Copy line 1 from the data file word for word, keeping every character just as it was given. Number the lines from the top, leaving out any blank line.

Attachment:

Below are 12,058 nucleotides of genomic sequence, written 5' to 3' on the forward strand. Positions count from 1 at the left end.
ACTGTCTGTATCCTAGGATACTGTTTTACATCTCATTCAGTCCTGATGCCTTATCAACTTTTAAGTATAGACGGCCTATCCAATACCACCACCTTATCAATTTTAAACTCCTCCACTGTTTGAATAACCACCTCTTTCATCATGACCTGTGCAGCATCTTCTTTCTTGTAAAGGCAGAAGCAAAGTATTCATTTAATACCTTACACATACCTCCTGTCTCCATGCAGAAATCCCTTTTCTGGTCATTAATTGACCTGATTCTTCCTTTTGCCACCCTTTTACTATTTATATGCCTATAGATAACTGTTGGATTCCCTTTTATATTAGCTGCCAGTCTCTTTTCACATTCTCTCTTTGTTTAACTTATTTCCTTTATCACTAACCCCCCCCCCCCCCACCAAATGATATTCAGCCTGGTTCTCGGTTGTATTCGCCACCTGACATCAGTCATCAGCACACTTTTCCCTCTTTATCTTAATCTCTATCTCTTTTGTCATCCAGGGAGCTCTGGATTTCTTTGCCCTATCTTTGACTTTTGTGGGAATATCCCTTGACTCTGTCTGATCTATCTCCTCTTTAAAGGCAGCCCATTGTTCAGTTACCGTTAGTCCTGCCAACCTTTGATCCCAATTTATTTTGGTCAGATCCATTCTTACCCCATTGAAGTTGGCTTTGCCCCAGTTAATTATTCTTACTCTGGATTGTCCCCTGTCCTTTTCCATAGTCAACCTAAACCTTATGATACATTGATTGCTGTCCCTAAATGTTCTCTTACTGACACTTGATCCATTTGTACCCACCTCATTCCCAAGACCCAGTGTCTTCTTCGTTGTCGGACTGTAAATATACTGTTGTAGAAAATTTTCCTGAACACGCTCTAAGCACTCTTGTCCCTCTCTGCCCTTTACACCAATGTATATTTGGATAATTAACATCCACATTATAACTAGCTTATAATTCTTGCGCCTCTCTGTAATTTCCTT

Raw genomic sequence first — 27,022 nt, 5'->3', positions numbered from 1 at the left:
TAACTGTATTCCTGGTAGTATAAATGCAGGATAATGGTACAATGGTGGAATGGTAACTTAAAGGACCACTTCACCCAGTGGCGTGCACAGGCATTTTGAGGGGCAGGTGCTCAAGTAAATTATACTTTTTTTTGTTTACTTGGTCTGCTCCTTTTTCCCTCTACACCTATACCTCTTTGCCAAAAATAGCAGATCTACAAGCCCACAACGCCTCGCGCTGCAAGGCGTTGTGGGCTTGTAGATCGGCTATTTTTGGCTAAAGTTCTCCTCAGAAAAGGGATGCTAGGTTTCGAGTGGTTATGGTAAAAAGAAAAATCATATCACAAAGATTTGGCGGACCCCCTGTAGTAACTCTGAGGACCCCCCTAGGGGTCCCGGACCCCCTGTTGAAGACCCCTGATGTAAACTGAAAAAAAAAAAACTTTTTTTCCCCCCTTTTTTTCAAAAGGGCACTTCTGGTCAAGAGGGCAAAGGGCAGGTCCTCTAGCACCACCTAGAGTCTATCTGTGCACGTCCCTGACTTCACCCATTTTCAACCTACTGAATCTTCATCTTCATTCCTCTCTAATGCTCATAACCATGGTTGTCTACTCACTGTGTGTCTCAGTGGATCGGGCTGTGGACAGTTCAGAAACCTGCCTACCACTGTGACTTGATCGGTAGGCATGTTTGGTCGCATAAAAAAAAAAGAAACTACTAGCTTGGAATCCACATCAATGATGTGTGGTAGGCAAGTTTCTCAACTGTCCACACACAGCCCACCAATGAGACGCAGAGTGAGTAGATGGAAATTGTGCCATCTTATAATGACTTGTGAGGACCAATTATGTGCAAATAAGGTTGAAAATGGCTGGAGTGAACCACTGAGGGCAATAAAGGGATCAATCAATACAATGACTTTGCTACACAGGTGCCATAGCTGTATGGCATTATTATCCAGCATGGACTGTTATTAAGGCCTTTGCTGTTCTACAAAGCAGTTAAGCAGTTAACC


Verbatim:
Below are 12,058 nucleotides of genomic sequence, written 5' to 3' on the forward strand. Positions count from 1 at the left end.